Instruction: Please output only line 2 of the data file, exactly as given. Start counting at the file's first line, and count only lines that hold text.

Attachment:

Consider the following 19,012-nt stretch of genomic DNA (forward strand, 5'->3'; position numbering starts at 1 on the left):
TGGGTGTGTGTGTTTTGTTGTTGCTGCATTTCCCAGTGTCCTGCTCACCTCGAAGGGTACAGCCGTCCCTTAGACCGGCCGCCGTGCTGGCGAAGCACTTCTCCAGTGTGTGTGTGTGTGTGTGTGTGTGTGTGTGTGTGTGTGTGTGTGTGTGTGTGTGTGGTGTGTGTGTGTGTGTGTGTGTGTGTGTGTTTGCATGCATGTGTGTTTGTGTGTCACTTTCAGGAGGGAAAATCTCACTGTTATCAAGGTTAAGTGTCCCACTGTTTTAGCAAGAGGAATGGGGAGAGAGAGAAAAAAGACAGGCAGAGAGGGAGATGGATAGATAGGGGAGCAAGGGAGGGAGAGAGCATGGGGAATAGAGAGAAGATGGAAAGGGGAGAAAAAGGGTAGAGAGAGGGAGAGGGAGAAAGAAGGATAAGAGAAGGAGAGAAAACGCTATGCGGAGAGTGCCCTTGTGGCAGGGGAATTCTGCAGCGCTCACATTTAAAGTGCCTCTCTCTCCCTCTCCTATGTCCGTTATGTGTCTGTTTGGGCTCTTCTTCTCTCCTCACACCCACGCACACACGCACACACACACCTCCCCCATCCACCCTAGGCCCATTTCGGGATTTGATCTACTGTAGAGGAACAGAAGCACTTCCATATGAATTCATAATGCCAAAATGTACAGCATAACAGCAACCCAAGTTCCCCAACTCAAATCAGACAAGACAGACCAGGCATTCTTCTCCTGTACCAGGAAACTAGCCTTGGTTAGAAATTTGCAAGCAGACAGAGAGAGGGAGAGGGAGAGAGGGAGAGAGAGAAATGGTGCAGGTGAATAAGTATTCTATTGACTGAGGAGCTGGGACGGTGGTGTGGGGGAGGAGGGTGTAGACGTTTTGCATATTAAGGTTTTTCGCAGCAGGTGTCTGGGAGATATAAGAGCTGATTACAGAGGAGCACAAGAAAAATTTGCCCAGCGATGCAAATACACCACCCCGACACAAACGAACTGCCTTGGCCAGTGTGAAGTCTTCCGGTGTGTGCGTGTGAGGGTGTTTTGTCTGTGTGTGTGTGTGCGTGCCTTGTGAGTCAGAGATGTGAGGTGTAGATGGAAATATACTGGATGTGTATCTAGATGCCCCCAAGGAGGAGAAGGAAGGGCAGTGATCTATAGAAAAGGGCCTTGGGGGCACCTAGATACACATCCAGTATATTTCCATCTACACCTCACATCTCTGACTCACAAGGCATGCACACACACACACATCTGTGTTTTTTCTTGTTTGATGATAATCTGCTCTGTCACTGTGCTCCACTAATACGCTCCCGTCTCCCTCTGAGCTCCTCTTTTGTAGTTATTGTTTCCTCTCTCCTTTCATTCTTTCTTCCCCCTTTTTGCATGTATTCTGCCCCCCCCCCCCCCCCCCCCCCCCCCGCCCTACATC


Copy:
TGGGTGTGTGTGTTTTGTTGTTGCTGCATTTCCCAGTGTCCTGCTCACCTCGAAGGGTACAGCCGTCCCTTAGACCGGCCGCCGTGCTGGCGAAGCACTTCTCCAGTGTGTGTGTGTGTGTGTGTGTGTGTGTGTGTGTGTGTGTGTGTGTGTGTGTGTGTGGTGTGTGTGTGTGTGTGTGTGTGTGTGTGTTTGCATGCATGTGTGTTTGTGTGTCACTTTCAGGAGGGAAAATCTCACTGTTATCAAGGTTAAGTGTCCCACTGTTTTAGCAAGAGGAATGGGGAGAGAGAGAAAAAAGACAGGCAGAGAGGGAGATGGATAGATAGGGGAGCAAGGGAGGGAGAGAGCATGGGGAATAGAGAGAAGATGGAAAGGGGAGAAAAAGGGTAGAGAGAGGGAGAGGGAGAAAGAAGGATAAGAGAAGGAGAGAAAACGCTATGCGGAGAGTGCCCTTGTGGCAGGGGAATTCTGCAGCGCTCACATTTAAAGTGCCTCTCTCTCCCTCTCCTATGTCCGTTATGTGTCTGTTTGGGCTCTTCTTCTCTCCTCACACCCACGCACACACGCACACACACACCTCCCCCATCCACCCTAGGCCCATTTCGGGATTTGATCTACTGTAGAGGAACAGAAGCACTTCCATATGAATTCATAATGCCAAAATGTACAGCATAACAGCAACCCAAGTTCCCCAACTCAAATCAGACAAGACAGACCAGGCATTCTTCTCCTGTACCAGGAAACTAGCCTTGGTTAGAAATTTGCAAGCAGACAGAGAGAGGGAGAGGGAGAGAGGGAGAGAGAGAAATGGTGCAGGTGAATAAGTATTCTATTGACTGAGGAGCTGGGACGGTGGTGTGGGGGAGGAGGGTGTAGACGTTTTGCATATTAAGGTTTTTCGCAGCAGGTGTCTGGGAGATATAAGAGCTGATTACAGAGGAGCACAAGAAAAATTTGCCCAGCGATGCAAATACACCACCCCGACACAAACGAACTGCCTTGGCCAGTGTGAAGTCTTCCGGTGTGTGCGTGTGAGGGTGTTTTGTCTGTGTGTGTGTGTGCGTGCCTTGTGAGTCAGAGATGTGAGGTGTAGATGGAAATATACTGGATGTGTATCTAGATGCCCCCAAGGAGGAGAAGGAAGGGCAGTGATCTATAGAAAAGGGCCTTGGGGGCACCTAGATACACATCCAGTATATTTCCATCTACACCTCACATCTCTGACTCACAAGGCATGCACACACACACACATCTGTGTTTTTTCTTGTTTGATGATAATCTGCTCTGTCACTGTGCTCCACTAATACGCTCCCGTCTCCCTCTGAGCTCCTCTTTTGTAGTTATTGTTTCCTCTCTCCTTTCATTCTTTCTTCCCCCTTTTTGCATGTATTCTGCCCCCCCCCCCCCCCCCCCCCCCCCCGCCCTACATC